Have you used Mec-Gar magazines? How did the Mec-Gar magazines compare with your factory magazines? Share your answers in the comment section.

The Mission of Cheaper Than Dirt!'s blog, The Shooter's Log, is to provide information—not opinions—to our customers and the shooting community. We want you, our readers, to be able to make informed decisions. The information provided here does not represent the views of Cheaper Than Dirt!

Comments (3)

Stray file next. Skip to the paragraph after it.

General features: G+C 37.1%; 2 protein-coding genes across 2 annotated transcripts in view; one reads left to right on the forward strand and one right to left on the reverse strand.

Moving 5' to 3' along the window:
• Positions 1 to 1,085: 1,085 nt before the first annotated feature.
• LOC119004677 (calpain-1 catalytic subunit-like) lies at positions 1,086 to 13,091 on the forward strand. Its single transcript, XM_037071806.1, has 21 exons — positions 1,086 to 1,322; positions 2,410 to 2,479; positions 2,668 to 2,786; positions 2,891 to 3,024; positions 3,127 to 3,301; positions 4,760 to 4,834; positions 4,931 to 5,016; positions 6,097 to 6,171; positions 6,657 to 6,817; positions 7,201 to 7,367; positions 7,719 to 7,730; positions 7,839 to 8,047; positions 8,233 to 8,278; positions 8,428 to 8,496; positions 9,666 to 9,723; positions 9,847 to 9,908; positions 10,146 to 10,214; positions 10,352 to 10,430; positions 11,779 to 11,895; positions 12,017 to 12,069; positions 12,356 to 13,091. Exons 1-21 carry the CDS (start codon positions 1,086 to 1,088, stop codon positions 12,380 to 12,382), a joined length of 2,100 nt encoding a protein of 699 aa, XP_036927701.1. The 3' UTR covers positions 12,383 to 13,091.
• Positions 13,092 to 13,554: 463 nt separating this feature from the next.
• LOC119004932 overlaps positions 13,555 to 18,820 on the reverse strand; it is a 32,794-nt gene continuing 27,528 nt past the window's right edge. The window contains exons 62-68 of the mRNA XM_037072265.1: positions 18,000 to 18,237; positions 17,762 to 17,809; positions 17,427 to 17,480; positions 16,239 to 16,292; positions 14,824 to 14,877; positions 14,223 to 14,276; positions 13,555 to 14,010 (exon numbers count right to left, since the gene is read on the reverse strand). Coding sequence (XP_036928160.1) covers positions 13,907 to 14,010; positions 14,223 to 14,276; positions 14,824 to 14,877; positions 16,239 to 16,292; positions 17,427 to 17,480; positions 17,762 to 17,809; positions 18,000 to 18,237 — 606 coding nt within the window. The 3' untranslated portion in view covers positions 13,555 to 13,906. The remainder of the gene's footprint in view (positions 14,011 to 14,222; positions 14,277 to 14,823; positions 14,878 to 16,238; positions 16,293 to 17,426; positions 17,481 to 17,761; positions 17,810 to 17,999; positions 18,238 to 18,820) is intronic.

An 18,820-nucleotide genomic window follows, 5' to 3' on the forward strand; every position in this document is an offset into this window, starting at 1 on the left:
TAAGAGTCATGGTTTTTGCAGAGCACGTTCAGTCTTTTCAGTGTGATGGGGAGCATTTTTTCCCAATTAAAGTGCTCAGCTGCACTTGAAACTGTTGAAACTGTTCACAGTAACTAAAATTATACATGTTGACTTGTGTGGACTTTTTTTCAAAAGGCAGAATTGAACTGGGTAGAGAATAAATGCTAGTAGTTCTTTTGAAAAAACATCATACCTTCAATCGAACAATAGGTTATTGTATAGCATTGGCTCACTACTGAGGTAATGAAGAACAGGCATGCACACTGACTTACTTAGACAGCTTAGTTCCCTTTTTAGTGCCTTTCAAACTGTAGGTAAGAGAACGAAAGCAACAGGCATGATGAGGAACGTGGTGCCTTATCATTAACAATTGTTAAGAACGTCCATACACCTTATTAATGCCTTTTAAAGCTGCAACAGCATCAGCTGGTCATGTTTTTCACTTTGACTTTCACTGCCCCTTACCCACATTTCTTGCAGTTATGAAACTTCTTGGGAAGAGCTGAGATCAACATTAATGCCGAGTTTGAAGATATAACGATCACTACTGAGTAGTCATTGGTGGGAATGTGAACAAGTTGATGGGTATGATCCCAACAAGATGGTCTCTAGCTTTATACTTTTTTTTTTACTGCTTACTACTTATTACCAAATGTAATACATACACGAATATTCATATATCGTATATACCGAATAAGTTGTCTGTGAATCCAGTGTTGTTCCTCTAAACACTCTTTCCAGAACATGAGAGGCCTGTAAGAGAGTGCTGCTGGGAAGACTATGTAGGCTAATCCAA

1. I have a Springfield Range Officer Operator in 9mm. The magazines supplied by Springfield have only a 9 round capacity. I purchased two of Mec-Gar magazines for this handgun. One advantage is that they hold 10 rounds rather than 9. Because the 10 round magazine holds 1 more round than the Springfield magazines it sticks out of the magazine well a little further but not enough to really make a difference. When I first tried to insert and eject the magazine from the gun they were tight to insert and wouldn’t easily drop out when the magazine release button was pressed. I was a little disappointed. After careful examination of the magazine I discovered that the weld in the back of the magazine seemed to be a little heavy and noticeable. I got out my Dremel with a grinding stone and lightly ground down the weld. After smoothing out the weld and lightly polishing the weld the magazines slid into the mag well and dropped out with no problem. One thing to note is that the magazines were empty and had no weight in them. Since this minor fix these magazines both worked flawlessly with no failures to feed and always locked back the slide after the last round was fired. I also liked the fact that they were easy to disassemble for cleaning. I was so pleased with these magazines I purchased two more and believe it or not the second pair had no problems inserting or ejecting from the mag well. I’m completely sold on these magazines.